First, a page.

Figure 9: The set of Mathieu function amplitudes (phases not indicated) used to generate a fit to the SOI time series.

This is truncated at 19 years assuming that additional multiples will start to have diminishing returns. The correlation coefficient of 0.77 is good but that could also be the result of over-fitting.    One way to check this is based on using training intervals to validate regions not influenced by the training, starting with Figure 10.

Fig 10 : SOI data used as a training interval for both forecasting and hindcasting. This works robustly even though only half the data is used in either direction. Predicted peak position is more accurate than predicted peak amplitude.

When the training period is extended, the fit becomes more impressive in Figure 11:

Fig 11: Larger training interval improves the model fit.

And Figure 12 is a combined forecast and hindcast based on a middle training interval

Fig 12 : Middle region training interval

To check that over-fitting is not an issue, we applied the algorithm to artifiically generated red noise data in Figure 13.

Fig 13 : Fitting Mathieu functions to red noise data gave reasonable fits in the training interval but lost coherence in both forecasts and hindcasts, suggesting that the SOI is better modeled as a deterministic (i.e. non random) phenomenon.

And if instead of using the Mathieu functions for the basis set, we apply pairs of sines and cosines of the same characteristic parameter, we get the terrible model fits of Figure 14. 

Fig 14 : Instead of Mathieu functions, a set of sin + cosine Fourier series is used for the training interval, the forecasts become useless.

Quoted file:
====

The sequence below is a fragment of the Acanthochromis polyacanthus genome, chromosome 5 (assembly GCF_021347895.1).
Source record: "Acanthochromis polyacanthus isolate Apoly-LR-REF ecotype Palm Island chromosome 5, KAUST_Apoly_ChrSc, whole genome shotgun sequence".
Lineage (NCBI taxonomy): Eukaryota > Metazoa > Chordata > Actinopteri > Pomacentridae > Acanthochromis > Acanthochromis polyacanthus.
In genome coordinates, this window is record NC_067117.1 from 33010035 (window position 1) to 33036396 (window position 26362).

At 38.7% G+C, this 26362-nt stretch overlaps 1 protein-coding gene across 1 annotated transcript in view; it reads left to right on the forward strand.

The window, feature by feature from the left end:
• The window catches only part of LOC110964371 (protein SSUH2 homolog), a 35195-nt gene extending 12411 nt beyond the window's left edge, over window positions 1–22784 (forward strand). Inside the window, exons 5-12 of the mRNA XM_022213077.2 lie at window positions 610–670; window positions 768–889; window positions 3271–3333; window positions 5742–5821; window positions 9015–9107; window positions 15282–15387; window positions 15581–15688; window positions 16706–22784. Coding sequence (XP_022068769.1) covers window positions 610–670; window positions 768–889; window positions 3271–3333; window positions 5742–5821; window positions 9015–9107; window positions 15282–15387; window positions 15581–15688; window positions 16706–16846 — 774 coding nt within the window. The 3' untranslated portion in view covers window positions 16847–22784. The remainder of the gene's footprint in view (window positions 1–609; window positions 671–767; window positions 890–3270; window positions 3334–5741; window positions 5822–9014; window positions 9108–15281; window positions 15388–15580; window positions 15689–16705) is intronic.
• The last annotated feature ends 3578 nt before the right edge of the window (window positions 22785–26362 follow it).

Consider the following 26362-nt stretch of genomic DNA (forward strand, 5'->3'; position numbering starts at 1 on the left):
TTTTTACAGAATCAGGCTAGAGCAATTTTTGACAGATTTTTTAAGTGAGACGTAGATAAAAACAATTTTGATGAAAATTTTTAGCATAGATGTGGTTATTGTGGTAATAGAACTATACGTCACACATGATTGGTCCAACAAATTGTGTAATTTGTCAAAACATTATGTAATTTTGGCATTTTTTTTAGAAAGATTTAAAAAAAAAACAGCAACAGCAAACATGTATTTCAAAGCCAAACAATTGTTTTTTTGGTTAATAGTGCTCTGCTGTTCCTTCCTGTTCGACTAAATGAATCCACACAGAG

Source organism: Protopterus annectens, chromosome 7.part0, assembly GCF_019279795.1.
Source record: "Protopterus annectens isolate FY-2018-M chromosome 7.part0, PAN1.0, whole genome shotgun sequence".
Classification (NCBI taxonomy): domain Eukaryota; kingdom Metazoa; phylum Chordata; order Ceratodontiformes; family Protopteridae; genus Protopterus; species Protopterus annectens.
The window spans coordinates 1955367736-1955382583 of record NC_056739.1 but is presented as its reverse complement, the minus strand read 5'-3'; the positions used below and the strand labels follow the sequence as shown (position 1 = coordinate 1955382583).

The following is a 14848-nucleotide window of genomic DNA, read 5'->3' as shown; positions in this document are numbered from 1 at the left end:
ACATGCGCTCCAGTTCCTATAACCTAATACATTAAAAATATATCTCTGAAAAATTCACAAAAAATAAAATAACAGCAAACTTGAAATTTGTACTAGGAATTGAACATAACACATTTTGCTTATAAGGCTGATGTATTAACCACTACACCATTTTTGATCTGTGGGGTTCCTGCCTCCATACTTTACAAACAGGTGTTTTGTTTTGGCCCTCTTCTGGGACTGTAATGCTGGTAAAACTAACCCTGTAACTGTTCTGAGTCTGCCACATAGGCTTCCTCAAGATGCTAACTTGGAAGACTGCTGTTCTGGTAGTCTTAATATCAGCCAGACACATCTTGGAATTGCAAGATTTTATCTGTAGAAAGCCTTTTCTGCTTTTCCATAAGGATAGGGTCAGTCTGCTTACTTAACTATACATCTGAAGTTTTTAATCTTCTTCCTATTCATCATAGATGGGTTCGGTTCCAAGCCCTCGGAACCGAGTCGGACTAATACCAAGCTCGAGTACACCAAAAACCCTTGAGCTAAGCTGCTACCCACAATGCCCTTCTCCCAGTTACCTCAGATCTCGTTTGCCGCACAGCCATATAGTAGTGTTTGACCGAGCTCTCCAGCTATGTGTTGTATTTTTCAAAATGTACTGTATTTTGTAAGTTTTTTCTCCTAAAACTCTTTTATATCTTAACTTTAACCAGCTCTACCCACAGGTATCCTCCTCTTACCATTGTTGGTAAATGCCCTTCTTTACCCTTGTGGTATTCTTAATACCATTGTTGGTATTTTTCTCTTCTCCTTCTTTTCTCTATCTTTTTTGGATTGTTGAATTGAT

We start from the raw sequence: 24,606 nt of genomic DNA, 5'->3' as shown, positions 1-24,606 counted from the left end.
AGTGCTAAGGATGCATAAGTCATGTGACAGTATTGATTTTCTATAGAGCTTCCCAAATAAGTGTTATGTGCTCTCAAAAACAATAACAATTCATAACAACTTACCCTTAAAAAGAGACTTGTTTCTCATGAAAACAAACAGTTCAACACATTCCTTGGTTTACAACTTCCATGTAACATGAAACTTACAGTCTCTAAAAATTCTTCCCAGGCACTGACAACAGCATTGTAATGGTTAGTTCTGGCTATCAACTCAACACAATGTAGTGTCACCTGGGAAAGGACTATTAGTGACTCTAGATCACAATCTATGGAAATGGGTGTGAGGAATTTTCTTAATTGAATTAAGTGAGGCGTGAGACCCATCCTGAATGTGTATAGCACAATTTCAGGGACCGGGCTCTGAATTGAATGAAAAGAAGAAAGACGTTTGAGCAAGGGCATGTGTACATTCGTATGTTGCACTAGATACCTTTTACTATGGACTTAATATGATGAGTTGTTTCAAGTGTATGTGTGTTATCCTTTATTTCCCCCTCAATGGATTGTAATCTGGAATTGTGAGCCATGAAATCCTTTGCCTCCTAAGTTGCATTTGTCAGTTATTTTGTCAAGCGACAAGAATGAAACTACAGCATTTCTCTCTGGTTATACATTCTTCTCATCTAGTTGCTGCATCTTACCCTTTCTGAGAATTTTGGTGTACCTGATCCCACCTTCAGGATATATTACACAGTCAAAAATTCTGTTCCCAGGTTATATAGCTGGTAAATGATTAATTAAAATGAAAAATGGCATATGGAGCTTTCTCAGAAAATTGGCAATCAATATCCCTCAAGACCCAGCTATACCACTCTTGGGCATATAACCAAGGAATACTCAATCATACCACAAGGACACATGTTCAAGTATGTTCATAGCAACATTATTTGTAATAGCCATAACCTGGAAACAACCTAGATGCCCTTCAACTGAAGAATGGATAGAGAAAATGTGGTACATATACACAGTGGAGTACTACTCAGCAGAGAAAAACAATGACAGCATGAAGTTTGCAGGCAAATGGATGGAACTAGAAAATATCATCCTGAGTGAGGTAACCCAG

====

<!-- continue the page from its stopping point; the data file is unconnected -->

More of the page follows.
This phenomena of forecasts blowing up is very common when sine waves of slightly different frequencies (i.e. 10, 11, 12 year periods) are applied during the fit — as any phase optimization that is used during the fit becomes counterproductive as the waveforms eventually get out of phase.  This is not a problem with Mathieu functions as slightly different characteristic frequencies have substantially different overtones, see Figure 8, thus preventing phase adjustments from optimizing the fit over the training interval.

The tuning of the SOIM to intervals other than yearly multiples results in fits that are not as optimal, reducing the correlation coefficient from 0.78 to 0.6 with a 5% change in frequency. This is understandable if the underlying frequency is an important aspect of the SOI phenomena.

Finally, we can return to the power spectrum of Figure 3. The model power spectrum matches the data in terms of richness in the peak positions and demonstrates why conventional signal processing techniques fail miserably at recovering the underlying time series behavior.  The residual error shows enough structure in Figure 15 that it is tempting to try to find other elliptical periodicities in the time series.